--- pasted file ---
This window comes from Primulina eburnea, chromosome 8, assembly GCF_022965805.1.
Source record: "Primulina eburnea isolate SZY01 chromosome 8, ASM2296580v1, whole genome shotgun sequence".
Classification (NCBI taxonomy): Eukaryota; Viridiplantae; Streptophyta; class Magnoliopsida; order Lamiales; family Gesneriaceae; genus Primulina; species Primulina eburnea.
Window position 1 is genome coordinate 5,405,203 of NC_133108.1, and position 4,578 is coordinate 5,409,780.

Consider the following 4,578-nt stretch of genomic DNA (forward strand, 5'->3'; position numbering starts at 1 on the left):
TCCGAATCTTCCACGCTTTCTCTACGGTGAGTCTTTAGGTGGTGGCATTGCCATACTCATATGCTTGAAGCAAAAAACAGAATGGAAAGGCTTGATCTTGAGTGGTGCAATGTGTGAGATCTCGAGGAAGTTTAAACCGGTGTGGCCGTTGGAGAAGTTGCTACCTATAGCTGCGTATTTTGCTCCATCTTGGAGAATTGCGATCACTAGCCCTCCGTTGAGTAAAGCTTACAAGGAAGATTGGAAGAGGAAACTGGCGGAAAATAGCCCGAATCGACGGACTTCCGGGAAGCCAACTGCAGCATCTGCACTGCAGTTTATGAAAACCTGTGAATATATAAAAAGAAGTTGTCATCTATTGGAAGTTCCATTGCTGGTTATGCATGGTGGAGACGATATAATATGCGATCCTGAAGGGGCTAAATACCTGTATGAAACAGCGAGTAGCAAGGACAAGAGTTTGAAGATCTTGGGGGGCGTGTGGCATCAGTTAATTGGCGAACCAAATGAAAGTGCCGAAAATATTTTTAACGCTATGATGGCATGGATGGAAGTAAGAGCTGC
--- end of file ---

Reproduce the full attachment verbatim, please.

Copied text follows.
This window comes from Primulina eburnea, chromosome 8, assembly GCF_022965805.1.
Source record: "Primulina eburnea isolate SZY01 chromosome 8, ASM2296580v1, whole genome shotgun sequence".
Classification (NCBI taxonomy): Eukaryota; Viridiplantae; Streptophyta; class Magnoliopsida; order Lamiales; family Gesneriaceae; genus Primulina; species Primulina eburnea.
Window position 1 is genome coordinate 5,405,203 of NC_133108.1, and position 4,578 is coordinate 5,409,780.

Consider the following 4,578-nt stretch of genomic DNA (forward strand, 5'->3'; position numbering starts at 1 on the left):
TCCGAATCTTCCACGCTTTCTCTACGGTGAGTCTTTAGGTGGTGGCATTGCCATACTCATATGCTTGAAGCAAAAAACAGAATGGAAAGGCTTGATCTTGAGTGGTGCAATGTGTGAGATCTCGAGGAAGTTTAAACCGGTGTGGCCGTTGGAGAAGTTGCTACCTATAGCTGCGTATTTTGCTCCATCTTGGAGAATTGCGATCACTAGCCCTCCGTTGAGTAAAGCTTACAAGGAAGATTGGAAGAGGAAACTGGCGGAAAATAGCCCGAATCGACGGACTTCCGGGAAGCCAACTGCAGCATCTGCACTGCAGTTTATGAAAACCTGTGAATATATAAAAAGAAGTTGTCATCTATTGGAAGTTCCATTGCTGGTTATGCATGGTGGAGACGATATAATATGCGATCCTGAAGGGGCTAAATACCTGTATGAAACAGCGAGTAGCAAGGACAAGAGTTTGAAGATCTTGGGGGGCGTGTGGCATCAGTTAATTGGCGAACCAAATGAAAGTGCCGAAAATATTTTTAACGCTATGATGGCATGGATGGAAGTAAGAGCTGC